This is truly hilarious. A study in hubris or as the kids these days call it – EPIC FAIL. So we’ve got no stars, a director who is actually an unknown actor, a producer by virtue of wealth and two weeks of prep for a June 11th start date? And then, underlying material that is ridiculously hard to crack. Don’t get me wrong, like many of you I fell in love with Rand’s objectivism in my angry young 20s, but look at the material and consider the economic climate, even if they get this movie made and released, think about movie going demographics – there are not enough teabaggers to support an opening. Perhaps like in the book, this film will open on one screen in a hidden valley in the rockies, where industrialists will pay their admittance in gold. Good luck John Galt.

Perhaps unusually among non-Objectivists (and non-converts to objectivism), I enjoyed Atlas Shrugged and I think it’s a pretty important piece of our political-philosophical culture. I want good movies made of it. I’m bemused but not surprised that the vaunted market of the Hollywood studio system has entrusted such an ambitious and important project to moneyed dilettantes who think themselves Atlases. And (as the comment thread I excerpted above goes on to discuss), there’s no use in citing the filmic Galileo Gambit of Orson Welles, George Lucas, and other Hollywood wunderkinder — for every one of them there are a thousand who were crushed by the machine they set in motion but could not control.

There’s the faintest glimmer of hope that this project will be a genuine bolter, but with this degree of expertise, time and talent involved, the most likely outcome is a blend of the worthy but unpolished products of the 48-hour Furious Filmmaking Festival, an embarrassing Ed Wood-esque schlock-fest, and the earnestly didactic bombast of the films TV channels screen on Easter morning and at Christmas, partly because they feel like they should, and partly because it’s a ratings desert anyway. Objectivists, bless them, seem to lack any sort of humour about the objects of their affection, so while the rest of the world might not mind this latter result (for one film, at least), I fear the self-declared mavens of philosophical and aesthetic rectitude will make fools of themselves defending the cinematically indefensible. It would be a shame to see these people prove that they’re really just Twi-hards with lofty ideals and better argumentation.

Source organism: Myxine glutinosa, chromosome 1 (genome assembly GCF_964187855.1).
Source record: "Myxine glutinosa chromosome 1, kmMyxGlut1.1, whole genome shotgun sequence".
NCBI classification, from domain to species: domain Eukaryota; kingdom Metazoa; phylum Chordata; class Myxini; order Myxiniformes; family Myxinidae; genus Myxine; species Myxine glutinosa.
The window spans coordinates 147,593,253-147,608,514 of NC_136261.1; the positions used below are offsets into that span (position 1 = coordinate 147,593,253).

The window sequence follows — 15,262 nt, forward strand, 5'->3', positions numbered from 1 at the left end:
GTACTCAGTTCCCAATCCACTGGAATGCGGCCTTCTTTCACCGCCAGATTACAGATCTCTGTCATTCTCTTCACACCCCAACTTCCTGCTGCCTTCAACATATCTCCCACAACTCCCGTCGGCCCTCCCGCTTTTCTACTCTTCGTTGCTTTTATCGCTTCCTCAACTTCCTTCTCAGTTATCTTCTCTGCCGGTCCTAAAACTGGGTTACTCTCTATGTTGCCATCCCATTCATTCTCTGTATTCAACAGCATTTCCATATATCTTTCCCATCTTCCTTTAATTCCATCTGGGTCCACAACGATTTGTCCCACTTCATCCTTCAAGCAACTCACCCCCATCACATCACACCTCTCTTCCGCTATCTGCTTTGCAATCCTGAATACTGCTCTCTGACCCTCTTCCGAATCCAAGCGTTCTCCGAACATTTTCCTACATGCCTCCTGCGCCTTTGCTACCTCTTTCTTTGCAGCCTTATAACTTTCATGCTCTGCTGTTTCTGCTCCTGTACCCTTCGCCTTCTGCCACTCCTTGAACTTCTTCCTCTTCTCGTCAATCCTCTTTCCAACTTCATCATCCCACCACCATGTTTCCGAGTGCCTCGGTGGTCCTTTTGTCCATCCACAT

But hey, it’s their risk to take, and their choice to make fools of themselves if they want. Galt knows (as they say), they don’t need the approval of us moochers. So let them boldly stand in the path of the machine, and more power to them. But my sense is that a few exultant idealists are about to discover that unflagging self-belief and unlimited money just isn’t the deus ex machina in real life that it is in fiction.

L

Headline/pic of the day

datePosted on 10:43, May 6th, 2010 by Lew

Acropolis Now!, at Not PC.

But it looks like The Economist got there a week ago.

And they did a photoshop hack to go with it.

L